Thursday, 19 February 2009

Housing Finance: Holding it Together With String..

"Housing associations are set to start trading complex financial instruments with each other to sidestep spiralling bank fees", says the trade press. Golly, that sounds impressive!

I wonder why the bank fees for doing this have gone up so much? Oh yes, I remember - it's because the trade in 'complex financial instruments' proved not to reliably offset risk after all, just to accumulate it in 'difficult-to-unravel' bundles which exploded in their faces.

In reality this is a sign that the basic logic of the capital funding system for social housing is under pressure. Since the late 1980s associations have been unable to access 100% public funding for new developments. Instead they have to bid for a level of public subsidy and top this up with private loans or finance from other sources. All other things being equal, the lower the public subsidy you asked for the more likely you were to get it - and thus the more private finance you needed. This came in many varied and splendid forms with many different kinds of strings attached - and different repayment dates and interest rates. Hence the need to 'smooth' out the terms by trading with the banks. Now the banks will only do this at painfully high rates, so the associations are trying to do it amongst themselves.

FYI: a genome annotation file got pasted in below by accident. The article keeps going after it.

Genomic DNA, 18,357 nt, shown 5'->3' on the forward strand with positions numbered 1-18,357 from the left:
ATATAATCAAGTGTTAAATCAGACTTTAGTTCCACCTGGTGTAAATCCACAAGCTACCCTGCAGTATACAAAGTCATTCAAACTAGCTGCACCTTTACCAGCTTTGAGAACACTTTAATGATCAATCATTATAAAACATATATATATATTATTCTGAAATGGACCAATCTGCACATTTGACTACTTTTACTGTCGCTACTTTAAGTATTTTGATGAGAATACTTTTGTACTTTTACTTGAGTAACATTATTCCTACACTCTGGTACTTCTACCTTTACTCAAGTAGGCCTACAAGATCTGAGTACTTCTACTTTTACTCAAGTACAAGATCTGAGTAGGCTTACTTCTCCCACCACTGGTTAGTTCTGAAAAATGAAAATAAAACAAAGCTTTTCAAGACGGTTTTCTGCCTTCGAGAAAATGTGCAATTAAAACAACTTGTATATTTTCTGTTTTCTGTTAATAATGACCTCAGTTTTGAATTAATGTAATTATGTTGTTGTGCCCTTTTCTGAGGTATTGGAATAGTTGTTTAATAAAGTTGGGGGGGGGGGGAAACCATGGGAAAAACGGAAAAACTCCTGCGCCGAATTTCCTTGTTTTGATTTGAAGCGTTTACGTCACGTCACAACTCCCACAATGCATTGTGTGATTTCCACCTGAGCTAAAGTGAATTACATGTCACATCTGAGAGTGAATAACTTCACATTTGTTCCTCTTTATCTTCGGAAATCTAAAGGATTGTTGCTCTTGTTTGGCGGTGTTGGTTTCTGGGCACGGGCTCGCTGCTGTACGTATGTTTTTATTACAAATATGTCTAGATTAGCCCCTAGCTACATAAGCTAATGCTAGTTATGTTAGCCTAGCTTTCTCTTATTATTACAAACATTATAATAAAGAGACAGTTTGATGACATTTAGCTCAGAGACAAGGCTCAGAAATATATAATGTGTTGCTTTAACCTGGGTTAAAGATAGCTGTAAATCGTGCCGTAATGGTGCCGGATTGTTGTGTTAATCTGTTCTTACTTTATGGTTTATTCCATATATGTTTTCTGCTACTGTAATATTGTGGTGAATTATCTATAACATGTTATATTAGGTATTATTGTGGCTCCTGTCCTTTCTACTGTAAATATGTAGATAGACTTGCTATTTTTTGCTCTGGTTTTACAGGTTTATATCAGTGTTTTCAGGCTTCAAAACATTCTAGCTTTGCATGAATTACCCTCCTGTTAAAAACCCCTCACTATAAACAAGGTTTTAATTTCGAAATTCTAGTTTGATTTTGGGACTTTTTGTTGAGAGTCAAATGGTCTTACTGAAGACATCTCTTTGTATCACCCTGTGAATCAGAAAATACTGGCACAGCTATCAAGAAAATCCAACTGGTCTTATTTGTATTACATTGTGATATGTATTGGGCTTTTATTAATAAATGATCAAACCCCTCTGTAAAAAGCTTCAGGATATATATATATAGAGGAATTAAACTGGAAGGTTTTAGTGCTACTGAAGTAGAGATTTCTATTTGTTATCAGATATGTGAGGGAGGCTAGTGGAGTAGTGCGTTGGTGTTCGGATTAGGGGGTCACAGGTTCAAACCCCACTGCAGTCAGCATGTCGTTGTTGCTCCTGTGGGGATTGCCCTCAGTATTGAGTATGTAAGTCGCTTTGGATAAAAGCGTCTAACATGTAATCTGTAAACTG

It's a pretty desperate move. It may buy some time - a year? two years? who knows? - but there is no way on earth the housing association movement can replicate this function of the banking system on a permanent basis. So associations' ability to bid for low levels of public subsidy may well begin to decline, even if the regulator doesn't get the heebeejeebees about being expected to take on FSAesque type functions. So if the demand for public subsidy begins to rise the government will be facing a choice between paying more per new social housing unit created - or just building less of them...

& let's hope these 'complex financial instruments' don't go belly up the way their equivalents in the City and Wall St have done. Rescuing a single housing association is something this government knows how to do -basically it gets another association to take it over - but rescuing a chain of them linked through impenetrable and complex financial instruments is really uncharted territory...

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